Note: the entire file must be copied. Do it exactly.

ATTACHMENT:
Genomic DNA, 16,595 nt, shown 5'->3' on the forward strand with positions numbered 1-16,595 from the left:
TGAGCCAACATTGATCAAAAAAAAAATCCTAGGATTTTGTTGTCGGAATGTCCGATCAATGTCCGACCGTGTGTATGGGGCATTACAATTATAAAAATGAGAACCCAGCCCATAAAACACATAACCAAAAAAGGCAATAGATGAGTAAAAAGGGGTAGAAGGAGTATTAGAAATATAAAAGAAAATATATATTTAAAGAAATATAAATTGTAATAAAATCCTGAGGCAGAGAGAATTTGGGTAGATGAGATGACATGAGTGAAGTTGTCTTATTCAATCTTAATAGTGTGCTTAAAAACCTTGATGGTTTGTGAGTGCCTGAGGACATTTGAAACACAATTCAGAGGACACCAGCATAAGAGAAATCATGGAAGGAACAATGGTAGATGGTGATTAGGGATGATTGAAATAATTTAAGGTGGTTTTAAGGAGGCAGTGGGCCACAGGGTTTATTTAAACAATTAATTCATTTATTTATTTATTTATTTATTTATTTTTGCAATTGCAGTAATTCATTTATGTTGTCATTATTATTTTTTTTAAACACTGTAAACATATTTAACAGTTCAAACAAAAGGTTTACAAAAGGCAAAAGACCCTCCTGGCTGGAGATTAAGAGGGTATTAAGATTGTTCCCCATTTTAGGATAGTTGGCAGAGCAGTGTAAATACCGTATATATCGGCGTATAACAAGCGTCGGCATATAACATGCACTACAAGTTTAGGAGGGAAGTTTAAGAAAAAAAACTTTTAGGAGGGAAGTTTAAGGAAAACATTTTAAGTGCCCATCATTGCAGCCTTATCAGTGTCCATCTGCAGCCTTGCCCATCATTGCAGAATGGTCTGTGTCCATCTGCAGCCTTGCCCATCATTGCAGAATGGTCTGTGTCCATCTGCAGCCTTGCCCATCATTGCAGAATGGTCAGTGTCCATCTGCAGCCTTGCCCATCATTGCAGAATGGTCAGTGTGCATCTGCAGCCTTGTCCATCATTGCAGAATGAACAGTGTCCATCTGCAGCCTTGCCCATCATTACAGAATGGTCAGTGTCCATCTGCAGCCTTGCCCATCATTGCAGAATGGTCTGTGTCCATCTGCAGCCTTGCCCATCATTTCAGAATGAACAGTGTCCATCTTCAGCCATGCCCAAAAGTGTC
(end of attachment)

Genomic DNA, 16,595 nt, shown 5'->3' on the forward strand with positions numbered 1-16,595 from the left:
TGAGCCAACATTGATCAAAAAAAAAATCCTAGGATTTTGTTGTCGGAATGTCCGATCAATGTCCGACCGTGTGTATGGGGCATTACAATTATAAAAATGAGAACCCAGCCCATAAAACACATAACCAAAAAAGGCAATAGATGAGTAAAAAGGGGTAGAAGGAGTATTAGAAATATAAAAGAAAATATATATTTAAAGAAATATAAATTGTAATAAAATCCTGAGGCAGAGAGAATTTGGGTAGATGAGATGACATGAGTGAAGTTGTCTTATTCAATCTTAATAGTGTGCTTAAAAACCTTGATGGTTTGTGAGTGCCTGAGGACATTTGAAACACAATTCAGAGGACACCAGCATAAGAGAAATCATGGAAGGAACAATGGTAGATGGTGATTAGGGATGATTGAAATAATTTAAGGTGGTTTTAAGGAGGCAGTGGGCCACAGGGTTTATTTAAACAATTAATTCATTTATTTATTTATTTATTTATTTATTTTTGCAATTGCAGTAATTCATTTATGTTGTCATTATTATTTTTTTTAAACACTGTAAACATATTTAACAGTTCAAACAAAAGGTTTACAAAAGGCAAAAGACCCTCCTGGCTGGAGATTAAGAGGGTATTAAGATTGTTCCCCATTTTAGGATAGTTGGCAGAGCAGTGTAAATACCGTATATATCGGCGTATAACAAGCGTCGGCATATAACATGCACTACAAGTTTAGGAGGGAAGTTTAAGAAAAAAAACTTTTAGGAGGGAAGTTTAAGGAAAACATTTTAAGTGCCCATCATTGCAGCCTTATCAGTGTCCATCTGCAGCCTTGCCCATCATTGCAGAATGGTCTGTGTCCATCTGCAGCCTTGCCCATCATTGCAGAATGGTCTGTGTCCATCTGCAGCCTTGCCCATCATTGCAGAATGGTCAGTGTCCATCTGCAGCCTTGCCCATCATTGCAGAATGGTCAGTGTGCATCTGCAGCCTTGTCCATCATTGCAGAATGAACAGTGTCCATCTGCAGCCTTGCCCATCATTACAGAATGGTCAGTGTCCATCTGCAGCCTTGCCCATCATTGCAGAATGGTCTGTGTCCATCTGCAGCCTTGCCCATCATTTCAGAATGAACAGTGTCCATCTTCAGCCATGCCCAAAAGTGTC